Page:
“Abuse of process” is the touchstone of an injunction restricting a petition for liquidation | Dentons

In Hung Yip (HK) Engineering Company Limited v. Kinli Civil Engineering Limited [2021] HKCFI 153, the Honorable Mr. Justice Harris reiterated the test for when the court will limit the bringing of a winding-up motion. It is a timely reminder amid the COVID-19 crisis, which has sparked disputes between companies and their creditors.

A common method of debt collection is by filing a petition for liquidation. The starting point is that a creditor can serve a legal demand on a debtor for the repayment of a debt. If the debtor does not repay the entire debt or does not raise an exception within the specified time (usually 21 days), the creditor can bring a liquidation petition against the company, thereby initiating liquidation proceedings. If the company wishes to restrict the presentation of a petition, it can apply to the court for an injunction. The requirement is to demonstrate that the request will constitute an abuse of process; for example, if the company can produce evidence that the creditor knows, when making a claim, that the company has a authentic defense of the claim based on substantial grounds.

Harris J stressed that this test does not amount to proving a authentic defense based on substantial grounds, which the company would be required to prove in order to resist a claim. The key is “abuse of process”. When the creditor knows or should have known that a claim is really disputed, he should not have made a request, which would constitute an abuse of process. Winding-up proceedings are not the appropriate process for resolving substantive disputes. To assess whether there is abuse, the learned judge highlighted the following factors: (1) the debt and how it is supposed to arise; (2) when and how the debt was disputed; (3) what is said authentic defense on substantial grounds; (4) the solvency of the company; (5) any prejudice that will be caused by the presentation of a petition; and (6) if the obligee knowingly uses the threat to inappropriately make a claim.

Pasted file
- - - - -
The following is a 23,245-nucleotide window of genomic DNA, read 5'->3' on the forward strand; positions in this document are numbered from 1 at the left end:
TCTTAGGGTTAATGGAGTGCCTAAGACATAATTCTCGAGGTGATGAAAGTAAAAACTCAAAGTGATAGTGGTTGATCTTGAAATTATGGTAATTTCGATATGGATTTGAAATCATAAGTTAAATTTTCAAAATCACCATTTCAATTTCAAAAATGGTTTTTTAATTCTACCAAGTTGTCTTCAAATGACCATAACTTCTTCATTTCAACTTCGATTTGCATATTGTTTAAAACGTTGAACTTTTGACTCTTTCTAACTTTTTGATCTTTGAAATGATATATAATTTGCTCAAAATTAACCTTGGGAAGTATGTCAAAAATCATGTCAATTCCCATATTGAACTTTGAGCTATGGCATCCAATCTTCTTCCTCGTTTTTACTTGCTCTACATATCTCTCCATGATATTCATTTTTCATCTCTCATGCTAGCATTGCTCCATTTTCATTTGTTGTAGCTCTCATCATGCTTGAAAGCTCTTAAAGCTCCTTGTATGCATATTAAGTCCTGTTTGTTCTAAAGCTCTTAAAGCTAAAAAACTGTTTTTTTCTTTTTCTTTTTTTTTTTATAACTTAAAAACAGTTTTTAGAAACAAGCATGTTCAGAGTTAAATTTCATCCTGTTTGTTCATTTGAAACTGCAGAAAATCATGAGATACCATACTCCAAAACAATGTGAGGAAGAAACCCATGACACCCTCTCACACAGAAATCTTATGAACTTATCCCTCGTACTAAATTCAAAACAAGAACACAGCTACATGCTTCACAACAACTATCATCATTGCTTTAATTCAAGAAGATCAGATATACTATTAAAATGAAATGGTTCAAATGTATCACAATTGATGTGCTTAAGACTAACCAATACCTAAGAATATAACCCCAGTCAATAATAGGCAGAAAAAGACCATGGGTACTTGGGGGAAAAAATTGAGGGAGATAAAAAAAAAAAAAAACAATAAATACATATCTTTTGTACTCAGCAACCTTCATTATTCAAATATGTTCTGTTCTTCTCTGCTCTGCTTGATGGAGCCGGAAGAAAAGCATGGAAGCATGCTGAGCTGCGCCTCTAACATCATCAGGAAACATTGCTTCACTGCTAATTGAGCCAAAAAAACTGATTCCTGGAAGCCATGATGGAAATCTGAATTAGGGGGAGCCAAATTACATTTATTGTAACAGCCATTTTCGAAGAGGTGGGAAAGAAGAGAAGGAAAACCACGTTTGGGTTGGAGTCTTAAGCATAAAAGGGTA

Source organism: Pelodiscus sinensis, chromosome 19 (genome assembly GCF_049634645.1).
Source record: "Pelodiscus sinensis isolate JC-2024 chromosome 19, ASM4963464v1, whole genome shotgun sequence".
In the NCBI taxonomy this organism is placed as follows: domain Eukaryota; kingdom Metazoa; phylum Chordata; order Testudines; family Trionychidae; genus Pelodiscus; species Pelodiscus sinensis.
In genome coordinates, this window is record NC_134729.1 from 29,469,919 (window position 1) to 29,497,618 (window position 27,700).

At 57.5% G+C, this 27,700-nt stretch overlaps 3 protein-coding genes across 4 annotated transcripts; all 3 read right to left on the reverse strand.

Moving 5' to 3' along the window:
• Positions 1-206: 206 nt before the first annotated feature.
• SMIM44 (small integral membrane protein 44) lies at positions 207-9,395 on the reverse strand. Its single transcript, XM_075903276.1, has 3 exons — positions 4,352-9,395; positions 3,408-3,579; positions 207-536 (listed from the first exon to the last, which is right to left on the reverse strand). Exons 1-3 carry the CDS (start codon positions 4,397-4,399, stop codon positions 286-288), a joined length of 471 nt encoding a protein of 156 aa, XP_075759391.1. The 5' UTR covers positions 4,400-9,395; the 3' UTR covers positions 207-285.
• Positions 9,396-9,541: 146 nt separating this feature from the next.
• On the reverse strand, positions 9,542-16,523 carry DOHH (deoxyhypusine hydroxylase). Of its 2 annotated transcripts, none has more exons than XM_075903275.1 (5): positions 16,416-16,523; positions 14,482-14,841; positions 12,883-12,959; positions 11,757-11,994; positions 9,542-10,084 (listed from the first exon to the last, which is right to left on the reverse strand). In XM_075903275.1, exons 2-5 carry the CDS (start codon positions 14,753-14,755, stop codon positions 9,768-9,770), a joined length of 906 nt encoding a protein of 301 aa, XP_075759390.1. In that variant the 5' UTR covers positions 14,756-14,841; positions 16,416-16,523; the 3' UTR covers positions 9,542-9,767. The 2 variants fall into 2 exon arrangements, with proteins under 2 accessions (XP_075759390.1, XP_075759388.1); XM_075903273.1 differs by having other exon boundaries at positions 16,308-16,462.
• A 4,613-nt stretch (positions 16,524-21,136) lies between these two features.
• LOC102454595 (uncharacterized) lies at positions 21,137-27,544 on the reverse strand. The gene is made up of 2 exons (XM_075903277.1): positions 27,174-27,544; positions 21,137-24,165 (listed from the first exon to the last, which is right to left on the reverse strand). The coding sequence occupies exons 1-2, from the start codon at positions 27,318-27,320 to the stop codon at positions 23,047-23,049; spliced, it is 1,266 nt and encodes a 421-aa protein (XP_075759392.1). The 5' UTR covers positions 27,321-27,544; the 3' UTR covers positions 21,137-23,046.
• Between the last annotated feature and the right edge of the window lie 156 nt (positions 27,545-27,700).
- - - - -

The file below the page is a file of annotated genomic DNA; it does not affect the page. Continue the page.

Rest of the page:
A liquidation request can create commercial pressure, due to its disastrous consequences for the company. He formally initiates the judicial liquidation procedure, which is a standard case of default in the context of loan contracts, guarantee instruments and financial documents. This will trigger cross defaults, which can lead to accelerated loan repayments, the execution of guarantees and termination of financing agreements. Regarding listed companies, there will be a public announcement or other reporting obligations. Additionally, since liquidation hearings are held in open court, they may attract negative publicity and attract the attention of other creditors. Other creditors may support the claim by participating in the proceedings and may even “step in” as the claimant creditor after the original claimant has withdrawn. This means that, even if the business settles with the original claimant, other creditors can jump on the bandwagon and seek settlement agreements.

Given these potential ramifications, creditors should develop an appropriate strategy and plan carefully. From a legal point of view, there are two points that a potential petitioner should keep in mind. First, if the creditor knows or should have known that a claim is in fact disputed on substantial grounds, he should refrain from bringing a claim. If the court finds that the creditor is abusing the insolvency process, it can order him to pay the costs of the company on an indemnity basis. Second, the company may even have a claim against the creditor for damages for malicious presentation of the petition, as Deputy High Court Judge William Wong SC pointed out in Dayang (HK) Marine Shipping Co., Limited v. Asia Master Logistics Limited [2020] HKCFI 311. Therefore, before making a claim, the creditor should make sure that the business has no real dispute and is insolvent.

From the point of view of the company, when served with a legal demand, it must respond correctly to the creditor and his legal representatives. The grounds for opposing and defending the debt as a whole must be sufficiently explained. The objective is to affix the creditor in knowledge of his authentic defense on substantial grounds. On this basis, the company can ask the creditor to confirm that it will not apply for liquidation, failing which the company can apply for an injunction.

As COVID-19 continues to ravage the global economy, we expect business and insolvency litigation to continue to increase. A wind up petition is a powerful tool, but it is not a cure for all ills. Hung yip demonstrates that each particular complaint requires a tailor-made solution, which the parties must review regularly as circumstances change. Recourse to legal proceedings will be submitted to the court for review. Creditors and well-advised businesses should handle legal proceedings appropriately, in order to resolve their disputes quickly and efficiently.

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About Natalee Broderick

Natalee Broderick

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